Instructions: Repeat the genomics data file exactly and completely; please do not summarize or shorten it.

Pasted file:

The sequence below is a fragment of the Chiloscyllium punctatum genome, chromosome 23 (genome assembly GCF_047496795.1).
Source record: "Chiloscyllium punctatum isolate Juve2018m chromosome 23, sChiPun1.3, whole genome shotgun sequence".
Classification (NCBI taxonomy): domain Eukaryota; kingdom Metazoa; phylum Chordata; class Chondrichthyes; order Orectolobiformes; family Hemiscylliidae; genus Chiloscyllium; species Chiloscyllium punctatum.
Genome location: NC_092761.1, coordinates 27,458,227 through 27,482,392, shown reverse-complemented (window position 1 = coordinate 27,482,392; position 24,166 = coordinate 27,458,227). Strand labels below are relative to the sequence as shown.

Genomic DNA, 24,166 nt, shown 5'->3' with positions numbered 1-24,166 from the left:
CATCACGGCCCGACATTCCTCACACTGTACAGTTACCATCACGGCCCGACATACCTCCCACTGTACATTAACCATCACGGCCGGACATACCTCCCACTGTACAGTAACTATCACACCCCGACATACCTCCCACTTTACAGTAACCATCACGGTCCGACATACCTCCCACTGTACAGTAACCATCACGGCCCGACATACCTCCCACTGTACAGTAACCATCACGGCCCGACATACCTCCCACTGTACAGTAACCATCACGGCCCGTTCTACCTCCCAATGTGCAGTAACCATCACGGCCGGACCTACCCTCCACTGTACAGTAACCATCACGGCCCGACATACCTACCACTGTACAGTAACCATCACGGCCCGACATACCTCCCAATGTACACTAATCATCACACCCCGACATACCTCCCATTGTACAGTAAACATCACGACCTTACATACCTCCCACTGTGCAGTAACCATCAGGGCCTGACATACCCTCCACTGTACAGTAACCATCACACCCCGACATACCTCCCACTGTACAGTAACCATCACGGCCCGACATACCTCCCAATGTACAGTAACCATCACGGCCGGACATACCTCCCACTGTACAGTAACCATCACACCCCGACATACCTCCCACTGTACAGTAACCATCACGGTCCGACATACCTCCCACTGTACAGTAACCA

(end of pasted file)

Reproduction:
The sequence below is a fragment of the Chiloscyllium punctatum genome, chromosome 23 (genome assembly GCF_047496795.1).
Source record: "Chiloscyllium punctatum isolate Juve2018m chromosome 23, sChiPun1.3, whole genome shotgun sequence".
Classification (NCBI taxonomy): domain Eukaryota; kingdom Metazoa; phylum Chordata; class Chondrichthyes; order Orectolobiformes; family Hemiscylliidae; genus Chiloscyllium; species Chiloscyllium punctatum.
Genome location: NC_092761.1, coordinates 27,458,227 through 27,482,392, shown reverse-complemented (window position 1 = coordinate 27,482,392; position 24,166 = coordinate 27,458,227). Strand labels below are relative to the sequence as shown.

Genomic DNA, 24,166 nt, shown 5'->3' with positions numbered 1-24,166 from the left:
CATCACGGCCCGACATTCCTCACACTGTACAGTTACCATCACGGCCCGACATACCTCCCACTGTACATTAACCATCACGGCCGGACATACCTCCCACTGTACAGTAACTATCACACCCCGACATACCTCCCACTTTACAGTAACCATCACGGTCCGACATACCTCCCACTGTACAGTAACCATCACGGCCCGACATACCTCCCACTGTACAGTAACCATCACGGCCCGACATACCTCCCACTGTACAGTAACCATCACGGCCCGTTCTACCTCCCAATGTGCAGTAACCATCACGGCCGGACCTACCCTCCACTGTACAGTAACCATCACGGCCCGACATACCTACCACTGTACAGTAACCATCACGGCCCGACATACCTCCCAATGTACACTAATCATCACACCCCGACATACCTCCCATTGTACAGTAAACATCACGACCTTACATACCTCCCACTGTGCAGTAACCATCAGGGCCTGACATACCCTCCACTGTACAGTAACCATCACACCCCGACATACCTCCCACTGTACAGTAACCATCACGGCCCGACATACCTCCCAATGTACAGTAACCATCACGGCCGGACATACCTCCCACTGTACAGTAACCATCACACCCCGACATACCTCCCACTGTACAGTAACCATCACGGTCCGACATACCTCCCACTGTACAGTAACCA